BBB Investigation Untangles Popular Free Airline Tickets Scheme

Airline tickets voucher 150x150 BBB Investigation Untangles Popular Free Airline Tickets SchemeAs far as winning travel prizes is concerned, I may be one of the luckiest people in the country.  At least, that is what my mailbox would have me thinking.

Within the last year, I have been notified no less than 5 times that I’ve been selected to receive free airline tickets and cruises.

Even though I’d like to tell you that I’m relaying this message from a mile high or a mile offshore, the reality is that I, like many other consumers, have come to realize that the award notifications are most often too good to be true.  The mailings are actually solicitations that are part of a complex nationwide travel club scheme.

A recent Dallas BBB investigation has found that consumers are very curious about the schemes’ promotional mailings, but they are often disappointed when they find out that the awards notifications are merely promotions to get consumers to attend high-pressure sales pitches for expensive travel club memberships that don’t deliver on promised savings.

Earlier this year, Better Business Bureau serving Dallas and Northeast Texas undertook a study to determine the structure and methodology of some of the most popular travel club schemes. BBB’s investigative summary, “Travel Club Schemes: Inside the Promotion Commotion,” is available online at http://tinyurl.com/cqxtftx.

The summary includes information on several earmarks of the schemes including deceptive advertising, hard-sales practices, and poor customer service.

Several consumers report that they have paid between $7,000-8,000 for a travel club membership that provides little value over more prominent free discount travel websites, BBB Dallas reports.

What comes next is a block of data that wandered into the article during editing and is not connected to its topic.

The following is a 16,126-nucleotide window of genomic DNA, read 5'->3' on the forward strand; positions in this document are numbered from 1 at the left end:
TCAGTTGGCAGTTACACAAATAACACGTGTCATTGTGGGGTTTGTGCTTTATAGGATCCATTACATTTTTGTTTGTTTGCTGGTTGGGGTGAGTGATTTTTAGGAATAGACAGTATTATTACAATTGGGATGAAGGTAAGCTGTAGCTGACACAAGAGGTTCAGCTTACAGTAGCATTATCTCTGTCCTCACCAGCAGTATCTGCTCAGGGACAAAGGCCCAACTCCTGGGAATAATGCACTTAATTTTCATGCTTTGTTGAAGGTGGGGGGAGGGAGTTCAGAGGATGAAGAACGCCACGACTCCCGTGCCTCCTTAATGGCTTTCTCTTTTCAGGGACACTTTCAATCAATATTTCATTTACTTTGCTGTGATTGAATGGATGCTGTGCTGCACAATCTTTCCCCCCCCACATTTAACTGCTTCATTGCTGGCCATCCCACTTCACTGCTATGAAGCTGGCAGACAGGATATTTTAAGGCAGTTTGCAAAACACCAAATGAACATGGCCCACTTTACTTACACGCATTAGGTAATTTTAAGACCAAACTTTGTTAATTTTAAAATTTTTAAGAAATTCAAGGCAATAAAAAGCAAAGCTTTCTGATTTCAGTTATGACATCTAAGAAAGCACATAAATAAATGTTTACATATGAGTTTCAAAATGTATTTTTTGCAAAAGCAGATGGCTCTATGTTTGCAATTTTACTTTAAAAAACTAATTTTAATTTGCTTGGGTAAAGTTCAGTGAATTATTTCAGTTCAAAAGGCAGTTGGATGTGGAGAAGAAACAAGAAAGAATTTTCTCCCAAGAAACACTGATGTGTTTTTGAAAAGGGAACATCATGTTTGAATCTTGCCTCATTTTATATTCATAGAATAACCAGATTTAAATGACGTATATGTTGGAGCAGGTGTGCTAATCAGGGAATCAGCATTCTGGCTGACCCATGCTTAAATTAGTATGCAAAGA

To avoid the negative experiences of those consumers already taken by this scheme, BBB offers the following tips:

  • Check bbb.org prior to attending a travel club presentation;
  • Be wary of offers that claim you’ve won a contest that you did not enter;
  • Be wary of solicitations that fail to disclose the name of the soliciting company;
  • Be wary of sales staff who use high pressure sales tactics or tell you that the offer is only good that day;
  • Be wary of suspiciously high savings claims that you aren’t able to verify prior to making a purchase;
  • Research your right to cancel prior to going to a sales presentation;
  • Only attend a presentation if you are actually interested in what the company is offering, not solely for the promise of a gift;
  • Be wary of companies that don’t use letterhead in formal communication. This could be a sign of a fly-by-night distributor; and
  • Be wary of companies that use generic names or work out of what appears to be a short-lease office space. This could also be a sign of a fly-by-night distributor.

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About David Beasley

David Beasley is the Chief Quality Officer and Director of Investigations for BBB serving Dallas and Northeast Texas, where he started in the Advertising Review Department in March of 2006. His work has been recognized with multiple Outstanding BBB Awards during his tenure.